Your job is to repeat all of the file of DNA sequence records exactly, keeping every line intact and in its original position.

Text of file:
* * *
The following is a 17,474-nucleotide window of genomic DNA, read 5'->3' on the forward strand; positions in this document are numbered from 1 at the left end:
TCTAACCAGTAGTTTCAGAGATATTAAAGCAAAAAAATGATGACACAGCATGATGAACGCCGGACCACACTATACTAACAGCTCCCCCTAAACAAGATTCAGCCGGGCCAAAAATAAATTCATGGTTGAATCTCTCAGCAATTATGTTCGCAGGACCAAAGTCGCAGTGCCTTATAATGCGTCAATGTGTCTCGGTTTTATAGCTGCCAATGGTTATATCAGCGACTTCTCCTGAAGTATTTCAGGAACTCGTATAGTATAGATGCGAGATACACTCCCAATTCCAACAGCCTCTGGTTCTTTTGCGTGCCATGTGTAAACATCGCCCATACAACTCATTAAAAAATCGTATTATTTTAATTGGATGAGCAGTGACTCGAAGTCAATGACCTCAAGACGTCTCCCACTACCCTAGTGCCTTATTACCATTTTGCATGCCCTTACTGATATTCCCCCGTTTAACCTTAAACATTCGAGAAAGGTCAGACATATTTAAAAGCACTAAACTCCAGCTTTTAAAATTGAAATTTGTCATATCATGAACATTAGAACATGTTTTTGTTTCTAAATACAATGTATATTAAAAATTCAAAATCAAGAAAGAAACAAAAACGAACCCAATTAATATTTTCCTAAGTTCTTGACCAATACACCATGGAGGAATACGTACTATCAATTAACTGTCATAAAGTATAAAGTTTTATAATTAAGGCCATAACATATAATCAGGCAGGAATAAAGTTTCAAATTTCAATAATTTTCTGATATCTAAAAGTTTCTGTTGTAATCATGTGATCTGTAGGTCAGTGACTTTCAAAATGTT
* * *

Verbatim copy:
The following is a 17,474-nucleotide window of genomic DNA, read 5'->3' on the forward strand; positions in this document are numbered from 1 at the left end:
TCTAACCAGTAGTTTCAGAGATATTAAAGCAAAAAAATGATGACACAGCATGATGAACGCCGGACCACACTATACTAACAGCTCCCCCTAAACAAGATTCAGCCGGGCCAAAAATAAATTCATGGTTGAATCTCTCAGCAATTATGTTCGCAGGACCAAAGTCGCAGTGCCTTATAATGCGTCAATGTGTCTCGGTTTTATAGCTGCCAATGGTTATATCAGCGACTTCTCCTGAAGTATTTCAGGAACTCGTATAGTATAGATGCGAGATACACTCCCAATTCCAACAGCCTCTGGTTCTTTTGCGTGCCATGTGTAAACATCGCCCATACAACTCATTAAAAAATCGTATTATTTTAATTGGATGAGCAGTGACTCGAAGTCAATGACCTCAAGACGTCTCCCACTACCCTAGTGCCTTATTACCATTTTGCATGCCCTTACTGATATTCCCCCGTTTAACCTTAAACATTCGAGAAAGGTCAGACATATTTAAAAGCACTAAACTCCAGCTTTTAAAATTGAAATTTGTCATATCATGAACATTAGAACATGTTTTTGTTTCTAAATACAATGTATATTAAAAATTCAAAATCAAGAAAGAAACAAAAACGAACCCAATTAATATTTTCCTAAGTTCTTGACCAATACACCATGGAGGAATACGTACTATCAATTAACTGTCATAAAGTATAAAGTTTTATAATTAAGGCCATAACATATAATCAGGCAGGAATAAAGTTTCAAATTTCAATAATTTTCTGATATCTAAAAGTTTCTGTTGTAATCATGTGATCTGTAGGTCAGTGACTTTCAAAATGTT